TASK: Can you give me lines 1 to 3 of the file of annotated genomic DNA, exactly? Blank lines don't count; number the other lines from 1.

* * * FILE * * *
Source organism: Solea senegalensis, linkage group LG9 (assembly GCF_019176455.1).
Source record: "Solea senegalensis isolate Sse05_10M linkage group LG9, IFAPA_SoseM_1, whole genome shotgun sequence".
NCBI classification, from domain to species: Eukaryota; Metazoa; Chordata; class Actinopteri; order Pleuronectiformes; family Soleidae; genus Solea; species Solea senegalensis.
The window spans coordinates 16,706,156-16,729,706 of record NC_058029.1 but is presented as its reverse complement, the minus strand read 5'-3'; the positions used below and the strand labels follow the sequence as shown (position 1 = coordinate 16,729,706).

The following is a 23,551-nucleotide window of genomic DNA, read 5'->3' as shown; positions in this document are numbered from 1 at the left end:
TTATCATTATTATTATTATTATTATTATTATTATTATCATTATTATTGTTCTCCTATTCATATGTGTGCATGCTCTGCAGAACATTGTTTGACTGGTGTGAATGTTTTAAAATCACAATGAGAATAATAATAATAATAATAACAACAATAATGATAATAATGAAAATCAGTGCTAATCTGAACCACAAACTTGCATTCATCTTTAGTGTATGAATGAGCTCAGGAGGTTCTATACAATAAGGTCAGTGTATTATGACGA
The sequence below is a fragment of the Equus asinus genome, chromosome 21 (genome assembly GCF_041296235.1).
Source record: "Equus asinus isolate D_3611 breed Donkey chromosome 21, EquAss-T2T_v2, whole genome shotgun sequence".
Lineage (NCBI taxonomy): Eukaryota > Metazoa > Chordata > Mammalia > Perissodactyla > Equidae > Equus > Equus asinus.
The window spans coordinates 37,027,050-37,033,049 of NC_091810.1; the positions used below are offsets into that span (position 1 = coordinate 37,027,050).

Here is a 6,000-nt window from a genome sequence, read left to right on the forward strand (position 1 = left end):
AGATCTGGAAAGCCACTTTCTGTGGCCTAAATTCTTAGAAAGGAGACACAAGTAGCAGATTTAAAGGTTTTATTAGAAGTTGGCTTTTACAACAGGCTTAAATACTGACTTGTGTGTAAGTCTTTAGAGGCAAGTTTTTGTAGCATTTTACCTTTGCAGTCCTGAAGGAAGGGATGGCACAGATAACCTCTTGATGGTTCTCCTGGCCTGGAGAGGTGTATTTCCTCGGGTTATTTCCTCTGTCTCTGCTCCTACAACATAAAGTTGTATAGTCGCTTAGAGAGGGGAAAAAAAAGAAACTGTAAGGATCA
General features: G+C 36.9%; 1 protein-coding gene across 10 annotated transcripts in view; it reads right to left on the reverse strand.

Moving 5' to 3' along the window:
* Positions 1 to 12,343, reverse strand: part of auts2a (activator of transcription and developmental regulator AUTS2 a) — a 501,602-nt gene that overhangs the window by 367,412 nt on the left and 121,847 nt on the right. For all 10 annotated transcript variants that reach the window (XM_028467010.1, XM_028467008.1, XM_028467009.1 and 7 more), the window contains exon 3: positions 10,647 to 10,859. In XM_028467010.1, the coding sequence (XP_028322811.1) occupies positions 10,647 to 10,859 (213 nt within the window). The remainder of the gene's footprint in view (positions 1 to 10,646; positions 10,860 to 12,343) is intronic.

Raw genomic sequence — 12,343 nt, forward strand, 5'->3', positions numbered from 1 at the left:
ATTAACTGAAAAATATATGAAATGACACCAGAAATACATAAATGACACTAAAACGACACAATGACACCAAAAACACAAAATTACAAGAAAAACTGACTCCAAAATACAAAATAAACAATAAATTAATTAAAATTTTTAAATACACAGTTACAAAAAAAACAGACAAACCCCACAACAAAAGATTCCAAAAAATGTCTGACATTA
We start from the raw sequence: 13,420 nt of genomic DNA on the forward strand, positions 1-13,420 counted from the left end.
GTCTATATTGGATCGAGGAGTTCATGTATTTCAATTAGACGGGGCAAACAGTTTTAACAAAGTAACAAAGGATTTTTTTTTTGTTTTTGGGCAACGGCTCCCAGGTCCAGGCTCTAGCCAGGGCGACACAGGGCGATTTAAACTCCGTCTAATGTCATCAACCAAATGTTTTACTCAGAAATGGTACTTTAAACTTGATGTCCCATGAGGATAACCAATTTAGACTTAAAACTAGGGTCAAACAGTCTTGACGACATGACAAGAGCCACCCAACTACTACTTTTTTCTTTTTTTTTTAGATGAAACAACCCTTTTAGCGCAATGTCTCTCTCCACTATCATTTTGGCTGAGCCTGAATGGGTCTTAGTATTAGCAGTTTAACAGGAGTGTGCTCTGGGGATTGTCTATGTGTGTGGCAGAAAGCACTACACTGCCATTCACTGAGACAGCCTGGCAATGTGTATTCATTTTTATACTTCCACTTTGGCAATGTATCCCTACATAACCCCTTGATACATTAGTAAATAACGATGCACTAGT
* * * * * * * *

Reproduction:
Source organism: Solea senegalensis, linkage group LG9 (assembly GCF_019176455.1).
Source record: "Solea senegalensis isolate Sse05_10M linkage group LG9, IFAPA_SoseM_1, whole genome shotgun sequence".
NCBI classification, from domain to species: Eukaryota; Metazoa; Chordata; class Actinopteri; order Pleuronectiformes; family Soleidae; genus Solea; species Solea senegalensis.